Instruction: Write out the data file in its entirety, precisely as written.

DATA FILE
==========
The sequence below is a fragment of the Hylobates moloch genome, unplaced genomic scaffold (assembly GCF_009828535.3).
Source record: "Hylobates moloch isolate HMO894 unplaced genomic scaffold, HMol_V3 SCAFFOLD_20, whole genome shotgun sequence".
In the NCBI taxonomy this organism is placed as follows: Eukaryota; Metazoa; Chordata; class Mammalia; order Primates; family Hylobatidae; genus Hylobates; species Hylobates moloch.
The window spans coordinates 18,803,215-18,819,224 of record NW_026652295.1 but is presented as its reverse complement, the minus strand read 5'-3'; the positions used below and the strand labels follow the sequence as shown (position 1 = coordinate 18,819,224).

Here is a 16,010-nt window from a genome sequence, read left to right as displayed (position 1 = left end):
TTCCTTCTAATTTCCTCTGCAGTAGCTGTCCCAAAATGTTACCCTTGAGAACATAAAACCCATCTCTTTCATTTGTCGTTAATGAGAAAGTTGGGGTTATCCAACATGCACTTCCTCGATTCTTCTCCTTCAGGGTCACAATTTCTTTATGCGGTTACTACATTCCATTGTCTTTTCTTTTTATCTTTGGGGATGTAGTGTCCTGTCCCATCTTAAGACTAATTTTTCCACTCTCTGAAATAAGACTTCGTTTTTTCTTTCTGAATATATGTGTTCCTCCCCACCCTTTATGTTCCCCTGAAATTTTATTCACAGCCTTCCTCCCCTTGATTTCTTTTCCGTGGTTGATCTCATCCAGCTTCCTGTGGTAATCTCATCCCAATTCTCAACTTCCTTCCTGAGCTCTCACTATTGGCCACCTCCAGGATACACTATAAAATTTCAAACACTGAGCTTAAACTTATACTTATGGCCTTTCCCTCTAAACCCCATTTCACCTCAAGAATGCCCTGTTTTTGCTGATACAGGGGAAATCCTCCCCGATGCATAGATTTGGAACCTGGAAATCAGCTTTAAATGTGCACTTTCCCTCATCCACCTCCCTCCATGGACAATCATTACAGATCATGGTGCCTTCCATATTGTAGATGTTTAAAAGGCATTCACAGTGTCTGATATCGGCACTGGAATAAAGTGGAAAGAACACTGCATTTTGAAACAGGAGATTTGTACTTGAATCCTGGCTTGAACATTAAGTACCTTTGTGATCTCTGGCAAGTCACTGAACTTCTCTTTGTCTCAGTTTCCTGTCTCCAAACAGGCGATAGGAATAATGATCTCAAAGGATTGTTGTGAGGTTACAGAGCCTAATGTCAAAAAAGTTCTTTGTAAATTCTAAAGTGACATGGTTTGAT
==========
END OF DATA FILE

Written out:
The sequence below is a fragment of the Hylobates moloch genome, unplaced genomic scaffold (assembly GCF_009828535.3).
Source record: "Hylobates moloch isolate HMO894 unplaced genomic scaffold, HMol_V3 SCAFFOLD_20, whole genome shotgun sequence".
In the NCBI taxonomy this organism is placed as follows: Eukaryota; Metazoa; Chordata; class Mammalia; order Primates; family Hylobatidae; genus Hylobates; species Hylobates moloch.
The window spans coordinates 18,803,215-18,819,224 of record NW_026652295.1 but is presented as its reverse complement, the minus strand read 5'-3'; the positions used below and the strand labels follow the sequence as shown (position 1 = coordinate 18,819,224).

Here is a 16,010-nt window from a genome sequence, read left to right as displayed (position 1 = left end):
TTCCTTCTAATTTCCTCTGCAGTAGCTGTCCCAAAATGTTACCCTTGAGAACATAAAACCCATCTCTTTCATTTGTCGTTAATGAGAAAGTTGGGGTTATCCAACATGCACTTCCTCGATTCTTCTCCTTCAGGGTCACAATTTCTTTATGCGGTTACTACATTCCATTGTCTTTTCTTTTTATCTTTGGGGATGTAGTGTCCTGTCCCATCTTAAGACTAATTTTTCCACTCTCTGAAATAAGACTTCGTTTTTTCTTTCTGAATATATGTGTTCCTCCCCACCCTTTATGTTCCCCTGAAATTTTATTCACAGCCTTCCTCCCCTTGATTTCTTTTCCGTGGTTGATCTCATCCAGCTTCCTGTGGTAATCTCATCCCAATTCTCAACTTCCTTCCTGAGCTCTCACTATTGGCCACCTCCAGGATACACTATAAAATTTCAAACACTGAGCTTAAACTTATACTTATGGCCTTTCCCTCTAAACCCCATTTCACCTCAAGAATGCCCTGTTTTTGCTGATACAGGGGAAATCCTCCCCGATGCATAGATTTGGAACCTGGAAATCAGCTTTAAATGTGCACTTTCCCTCATCCACCTCCCTCCATGGACAATCATTACAGATCATGGTGCCTTCCATATTGTAGATGTTTAAAAGGCATTCACAGTGTCTGATATCGGCACTGGAATAAAGTGGAAAGAACACTGCATTTTGAAACAGGAGATTTGTACTTGAATCCTGGCTTGAACATTAAGTACCTTTGTGATCTCTGGCAAGTCACTGAACTTCTCTTTGTCTCAGTTTCCTGTCTCCAAACAGGCGATAGGAATAATGATCTCAAAGGATTGTTGTGAGGTTACAGAGCCTAATGTCAAAAAAGTTCTTTGTAAATTCTAAAGTGACATGGTTTGAT